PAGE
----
Menopause Alert: How to Avoid Osteoporosis
When a woman reaches menopause, the level of estrogen production in her ovaries goes down. Due to the reduced estrogen production, a woman at menopause has high chances of developing bone problems like osteoporosis. Osteoporosis is a disease that weakens bones. Due to the weakening of bones, the chances of unexpected fractures are generally much higher. In simple terms, osteoporosis means "porous bone.” It results in an increased loss of bone mass and strength. Osteoporosis often progresses without any symptoms or pain. Today, we have Ms. Sunita Pathania – Sr. Registered Dietician and Diabetes Educator, Healthy Living Diet Clinic, Mumbai, sharing some quick tips on how women can prevent osteoporosis during menopause.
Benefits of exercise during menopause
Exercise regularly for at least 30 minutes. Exercising everyday will make your bones and muscles stronger and also help to prevent bone loss. It also helps you stay active, fit and mobile. Opt for weight-bearing exercises to prevent osteoporosis. Try simple weight-bearing exercises like walking, jogging, playing tennis and dancing. Besides these, try strength and balance exercises to prevent falls and hence decrease your chances of getting injured.
Eat foods high in calcium to avoid osteoporosis
Getting enough calcium throughout your life helps to build and keep strong bones. Doctors usually recommend 1,000 mg (milligrams) of calcium each day for adults who have a low-to-average risk of developing osteoporosis. For those at high risk of developing osteoporosis, such as post-menopausal women, the dose increases up to 1,500 mg each day. Excellent sources of calcium are milk and dairy products (low-fat versions are recommended), fish with bones like salmon and sardines, dark green leafy vegetables, such as spinach, fenugreek etc, broccoli, calcium-fortified cereals, ragi etc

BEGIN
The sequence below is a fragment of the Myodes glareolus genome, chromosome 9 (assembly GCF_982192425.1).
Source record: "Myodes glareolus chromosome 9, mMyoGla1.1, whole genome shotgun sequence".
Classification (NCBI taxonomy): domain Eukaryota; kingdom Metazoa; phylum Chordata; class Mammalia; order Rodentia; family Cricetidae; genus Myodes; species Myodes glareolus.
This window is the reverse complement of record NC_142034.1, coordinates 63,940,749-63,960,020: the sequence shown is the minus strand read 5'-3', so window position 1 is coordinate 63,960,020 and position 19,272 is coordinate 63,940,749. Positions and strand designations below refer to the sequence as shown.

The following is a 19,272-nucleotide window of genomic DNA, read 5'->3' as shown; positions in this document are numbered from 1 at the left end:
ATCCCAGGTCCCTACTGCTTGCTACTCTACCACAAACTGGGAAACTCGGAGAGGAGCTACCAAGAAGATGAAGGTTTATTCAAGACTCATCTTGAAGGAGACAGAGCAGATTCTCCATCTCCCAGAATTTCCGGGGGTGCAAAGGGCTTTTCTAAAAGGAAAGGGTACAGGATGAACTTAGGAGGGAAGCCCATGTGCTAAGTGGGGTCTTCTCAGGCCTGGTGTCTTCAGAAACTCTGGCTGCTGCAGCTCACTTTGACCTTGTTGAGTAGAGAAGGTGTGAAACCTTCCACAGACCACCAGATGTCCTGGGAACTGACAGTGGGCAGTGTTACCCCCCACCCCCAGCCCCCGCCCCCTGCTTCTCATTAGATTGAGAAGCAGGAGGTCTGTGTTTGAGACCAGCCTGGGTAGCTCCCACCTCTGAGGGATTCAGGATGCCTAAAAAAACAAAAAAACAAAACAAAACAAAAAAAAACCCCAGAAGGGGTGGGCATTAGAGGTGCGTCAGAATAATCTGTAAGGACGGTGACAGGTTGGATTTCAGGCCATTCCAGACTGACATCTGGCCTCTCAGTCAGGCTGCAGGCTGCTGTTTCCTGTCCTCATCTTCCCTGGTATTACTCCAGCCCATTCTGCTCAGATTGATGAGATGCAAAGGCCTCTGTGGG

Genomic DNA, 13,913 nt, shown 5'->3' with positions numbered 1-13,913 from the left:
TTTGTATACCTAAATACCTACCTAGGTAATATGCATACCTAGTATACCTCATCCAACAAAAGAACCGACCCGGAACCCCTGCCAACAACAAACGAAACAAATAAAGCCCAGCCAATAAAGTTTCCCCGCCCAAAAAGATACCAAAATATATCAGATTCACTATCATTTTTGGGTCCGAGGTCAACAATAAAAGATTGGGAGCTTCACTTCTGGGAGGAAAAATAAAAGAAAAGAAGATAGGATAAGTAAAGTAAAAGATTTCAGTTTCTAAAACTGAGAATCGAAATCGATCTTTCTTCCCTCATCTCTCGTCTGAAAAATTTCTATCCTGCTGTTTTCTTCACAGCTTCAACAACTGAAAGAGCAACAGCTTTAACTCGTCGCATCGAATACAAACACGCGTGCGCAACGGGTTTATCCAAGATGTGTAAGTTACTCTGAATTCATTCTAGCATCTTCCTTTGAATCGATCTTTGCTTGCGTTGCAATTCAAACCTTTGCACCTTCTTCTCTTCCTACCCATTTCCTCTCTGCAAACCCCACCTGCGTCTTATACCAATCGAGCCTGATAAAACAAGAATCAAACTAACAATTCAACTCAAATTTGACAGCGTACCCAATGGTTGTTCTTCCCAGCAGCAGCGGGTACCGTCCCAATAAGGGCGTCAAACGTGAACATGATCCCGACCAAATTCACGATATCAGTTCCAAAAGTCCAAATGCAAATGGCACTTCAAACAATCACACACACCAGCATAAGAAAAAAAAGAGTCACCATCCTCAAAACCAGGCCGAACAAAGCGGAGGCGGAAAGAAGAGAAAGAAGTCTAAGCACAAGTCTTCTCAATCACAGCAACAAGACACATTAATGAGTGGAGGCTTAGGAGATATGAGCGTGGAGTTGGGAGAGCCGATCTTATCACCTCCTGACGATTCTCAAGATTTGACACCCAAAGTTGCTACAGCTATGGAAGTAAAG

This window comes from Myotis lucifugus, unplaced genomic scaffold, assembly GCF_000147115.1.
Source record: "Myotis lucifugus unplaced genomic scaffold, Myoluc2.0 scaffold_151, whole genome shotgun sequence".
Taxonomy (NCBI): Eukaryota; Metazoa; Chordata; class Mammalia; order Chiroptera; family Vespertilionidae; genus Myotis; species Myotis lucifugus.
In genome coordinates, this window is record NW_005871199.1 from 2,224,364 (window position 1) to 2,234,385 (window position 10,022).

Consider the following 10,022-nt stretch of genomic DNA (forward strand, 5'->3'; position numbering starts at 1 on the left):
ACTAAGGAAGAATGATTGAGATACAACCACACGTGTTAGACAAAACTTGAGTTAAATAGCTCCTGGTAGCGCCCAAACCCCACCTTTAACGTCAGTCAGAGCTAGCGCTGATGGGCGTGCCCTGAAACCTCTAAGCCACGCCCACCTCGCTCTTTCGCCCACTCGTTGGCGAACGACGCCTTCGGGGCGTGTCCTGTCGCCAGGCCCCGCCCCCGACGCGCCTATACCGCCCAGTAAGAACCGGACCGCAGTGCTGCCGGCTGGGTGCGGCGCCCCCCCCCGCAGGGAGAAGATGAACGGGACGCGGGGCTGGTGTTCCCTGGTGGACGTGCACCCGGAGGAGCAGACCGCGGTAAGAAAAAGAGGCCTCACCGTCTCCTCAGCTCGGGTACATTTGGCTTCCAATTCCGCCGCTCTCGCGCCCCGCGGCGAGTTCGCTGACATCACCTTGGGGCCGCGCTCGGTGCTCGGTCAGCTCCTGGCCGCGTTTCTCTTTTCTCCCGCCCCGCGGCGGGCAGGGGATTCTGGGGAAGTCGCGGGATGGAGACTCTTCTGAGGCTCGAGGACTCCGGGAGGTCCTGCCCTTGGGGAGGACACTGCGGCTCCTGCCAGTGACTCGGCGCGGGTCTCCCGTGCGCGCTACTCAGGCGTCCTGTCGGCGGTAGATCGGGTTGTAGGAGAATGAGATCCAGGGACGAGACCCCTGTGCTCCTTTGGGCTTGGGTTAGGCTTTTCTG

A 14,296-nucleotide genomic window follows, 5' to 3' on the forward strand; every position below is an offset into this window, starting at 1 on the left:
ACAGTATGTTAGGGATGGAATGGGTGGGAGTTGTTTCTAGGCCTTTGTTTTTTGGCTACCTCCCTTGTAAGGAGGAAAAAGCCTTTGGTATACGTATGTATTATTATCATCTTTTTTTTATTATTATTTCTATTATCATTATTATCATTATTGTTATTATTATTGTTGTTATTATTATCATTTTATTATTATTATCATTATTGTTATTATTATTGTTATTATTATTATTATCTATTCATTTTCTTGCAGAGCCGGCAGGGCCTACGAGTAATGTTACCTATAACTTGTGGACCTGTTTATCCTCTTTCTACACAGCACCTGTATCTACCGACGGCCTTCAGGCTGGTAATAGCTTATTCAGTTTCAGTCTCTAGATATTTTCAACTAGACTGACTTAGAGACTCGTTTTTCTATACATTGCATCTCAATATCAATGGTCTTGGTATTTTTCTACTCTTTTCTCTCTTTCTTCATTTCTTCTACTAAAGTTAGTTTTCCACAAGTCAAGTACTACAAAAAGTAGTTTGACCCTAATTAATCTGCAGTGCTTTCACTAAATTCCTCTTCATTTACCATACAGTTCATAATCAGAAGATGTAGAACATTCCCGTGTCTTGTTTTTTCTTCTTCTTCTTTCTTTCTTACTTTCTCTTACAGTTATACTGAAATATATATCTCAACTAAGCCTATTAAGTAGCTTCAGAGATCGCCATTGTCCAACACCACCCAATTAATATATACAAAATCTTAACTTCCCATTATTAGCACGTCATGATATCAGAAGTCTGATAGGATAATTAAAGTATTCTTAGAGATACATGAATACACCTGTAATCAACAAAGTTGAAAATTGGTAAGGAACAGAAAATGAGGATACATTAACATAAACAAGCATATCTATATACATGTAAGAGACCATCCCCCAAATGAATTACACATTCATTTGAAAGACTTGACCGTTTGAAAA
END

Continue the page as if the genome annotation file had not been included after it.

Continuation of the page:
Supplements during menopause
If you think you need to take in extra supplement to get enough calcium, then you should first check with your doctor. Calcium carbonate and calcium citrate are good forms of calcium supplements. But, be careful not to get more than 2,000 mg of calcium a day. Higher amount of calcium in the body can also increase your chances of developing kidney stones. Hence, it is advisable that instead of taking one mega dose of the supplement, it is recommended to take it in two or three doses after meals for better absorption.
Vitamin D and menopause
Your body needs vitamin D in order to absorb calcium. In order to get adequate quota of vitamin D to your body, you should get a minimum of 20 minutes of sunlight - says Ms. Sunita. Besides bathing in the sun, opt for food products like eggs, fatty fish like salmon, cereal and milk fortified with vitamin D.
Women aged between 51 to 70 years should have at least 400-800 IU of vitamin D daily. More than 2,000 IU of vitamin D each day is not recommended because it may harm your kidneys and even lower bone mass.
Alcohol and menopause
Not just menopausal women, but every woman should quit smoking and drinking excessive alcohol – says Ms. Sunita. Alcohol and cigarette smoking reduces the estrogen level in your body, which further increases your risk of breaking bones after even minor falls.
*Image courtesy: © Thinkstock photos/ Getty Images
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